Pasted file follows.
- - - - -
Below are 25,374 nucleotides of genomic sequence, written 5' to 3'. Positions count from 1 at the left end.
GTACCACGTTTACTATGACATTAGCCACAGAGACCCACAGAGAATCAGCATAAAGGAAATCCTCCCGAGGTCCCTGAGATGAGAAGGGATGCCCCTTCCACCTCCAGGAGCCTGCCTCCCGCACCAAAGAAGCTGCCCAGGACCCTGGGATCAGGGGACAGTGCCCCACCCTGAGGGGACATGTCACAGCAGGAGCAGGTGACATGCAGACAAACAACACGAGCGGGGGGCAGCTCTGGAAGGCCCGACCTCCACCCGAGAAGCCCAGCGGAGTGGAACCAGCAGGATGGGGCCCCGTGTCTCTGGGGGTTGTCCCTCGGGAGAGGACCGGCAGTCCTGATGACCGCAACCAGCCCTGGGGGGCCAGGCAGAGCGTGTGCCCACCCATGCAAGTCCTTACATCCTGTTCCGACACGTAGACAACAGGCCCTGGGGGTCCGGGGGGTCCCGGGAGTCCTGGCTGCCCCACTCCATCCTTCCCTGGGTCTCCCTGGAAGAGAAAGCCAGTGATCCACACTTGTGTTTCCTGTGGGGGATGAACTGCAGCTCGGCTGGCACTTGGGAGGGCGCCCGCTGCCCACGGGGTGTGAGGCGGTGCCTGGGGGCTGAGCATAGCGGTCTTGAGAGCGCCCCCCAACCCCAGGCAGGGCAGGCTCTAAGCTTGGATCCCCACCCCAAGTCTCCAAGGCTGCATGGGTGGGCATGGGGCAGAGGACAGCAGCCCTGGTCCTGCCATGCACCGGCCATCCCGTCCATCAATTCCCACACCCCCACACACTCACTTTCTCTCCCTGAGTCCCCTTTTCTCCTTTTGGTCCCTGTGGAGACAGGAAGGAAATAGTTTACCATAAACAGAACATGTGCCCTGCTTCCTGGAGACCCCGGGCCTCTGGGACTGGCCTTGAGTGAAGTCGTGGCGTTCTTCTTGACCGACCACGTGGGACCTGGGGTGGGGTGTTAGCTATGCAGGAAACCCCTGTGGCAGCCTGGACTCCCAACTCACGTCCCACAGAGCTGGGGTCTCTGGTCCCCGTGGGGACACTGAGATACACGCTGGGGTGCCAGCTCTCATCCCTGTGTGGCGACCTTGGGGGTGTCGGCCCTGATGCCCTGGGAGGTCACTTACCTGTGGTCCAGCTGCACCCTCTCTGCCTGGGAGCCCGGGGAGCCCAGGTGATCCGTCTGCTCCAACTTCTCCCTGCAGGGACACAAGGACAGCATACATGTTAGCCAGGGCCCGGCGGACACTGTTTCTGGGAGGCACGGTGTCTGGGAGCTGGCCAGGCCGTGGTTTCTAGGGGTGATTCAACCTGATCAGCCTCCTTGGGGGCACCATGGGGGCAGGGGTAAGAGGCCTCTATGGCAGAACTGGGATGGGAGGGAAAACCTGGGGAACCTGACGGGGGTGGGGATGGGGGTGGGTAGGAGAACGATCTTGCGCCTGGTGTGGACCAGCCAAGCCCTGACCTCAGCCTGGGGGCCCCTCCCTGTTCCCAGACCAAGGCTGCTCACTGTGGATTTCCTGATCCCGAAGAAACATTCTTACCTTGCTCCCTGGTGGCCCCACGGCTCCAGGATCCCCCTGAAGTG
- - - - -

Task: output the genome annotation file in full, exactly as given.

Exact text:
Below are 25,374 nucleotides of genomic sequence, written 5' to 3'. Positions count from 1 at the left end.
GTACCACGTTTACTATGACATTAGCCACAGAGACCCACAGAGAATCAGCATAAAGGAAATCCTCCCGAGGTCCCTGAGATGAGAAGGGATGCCCCTTCCACCTCCAGGAGCCTGCCTCCCGCACCAAAGAAGCTGCCCAGGACCCTGGGATCAGGGGACAGTGCCCCACCCTGAGGGGACATGTCACAGCAGGAGCAGGTGACATGCAGACAAACAACACGAGCGGGGGGCAGCTCTGGAAGGCCCGACCTCCACCCGAGAAGCCCAGCGGAGTGGAACCAGCAGGATGGGGCCCCGTGTCTCTGGGGGTTGTCCCTCGGGAGAGGACCGGCAGTCCTGATGACCGCAACCAGCCCTGGGGGGCCAGGCAGAGCGTGTGCCCACCCATGCAAGTCCTTACATCCTGTTCCGACACGTAGACAACAGGCCCTGGGGGTCCGGGGGGTCCCGGGAGTCCTGGCTGCCCCACTCCATCCTTCCCTGGGTCTCCCTGGAAGAGAAAGCCAGTGATCCACACTTGTGTTTCCTGTGGGGGATGAACTGCAGCTCGGCTGGCACTTGGGAGGGCGCCCGCTGCCCACGGGGTGTGAGGCGGTGCCTGGGGGCTGAGCATAGCGGTCTTGAGAGCGCCCCCCAACCCCAGGCAGGGCAGGCTCTAAGCTTGGATCCCCACCCCAAGTCTCCAAGGCTGCATGGGTGGGCATGGGGCAGAGGACAGCAGCCCTGGTCCTGCCATGCACCGGCCATCCCGTCCATCAATTCCCACACCCCCACACACTCACTTTCTCTCCCTGAGTCCCCTTTTCTCCTTTTGGTCCCTGTGGAGACAGGAAGGAAATAGTTTACCATAAACAGAACATGTGCCCTGCTTCCTGGAGACCCCGGGCCTCTGGGACTGGCCTTGAGTGAAGTCGTGGCGTTCTTCTTGACCGACCACGTGGGACCTGGGGTGGGGTGTTAGCTATGCAGGAAACCCCTGTGGCAGCCTGGACTCCCAACTCACGTCCCACAGAGCTGGGGTCTCTGGTCCCCGTGGGGACACTGAGATACACGCTGGGGTGCCAGCTCTCATCCCTGTGTGGCGACCTTGGGGGTGTCGGCCCTGATGCCCTGGGAGGTCACTTACCTGTGGTCCAGCTGCACCCTCTCTGCCTGGGAGCCCGGGGAGCCCAGGTGATCCGTCTGCTCCAACTTCTCCCTGCAGGGACACAAGGACAGCATACATGTTAGCCAGGGCCCGGCGGACACTGTTTCTGGGAGGCACGGTGTCTGGGAGCTGGCCAGGCCGTGGTTTCTAGGGGTGATTCAACCTGATCAGCCTCCTTGGGGGCACCATGGGGGCAGGGGTAAGAGGCCTCTATGGCAGAACTGGGATGGGAGGGAAAACCTGGGGAACCTGACGGGGGTGGGGATGGGGGTGGGTAGGAGAACGATCTTGCGCCTGGTGTGGACCAGCCAAGCCCTGACCTCAGCCTGGGGGCCCCTCCCTGTTCCCAGACCAAGGCTGCTCACTGTGGATTTCCTGATCCCGAAGAAACATTCTTACCTTGCTCCCTGGTGGCCCCACGGCTCCAGGATCCCCCTGAAGTG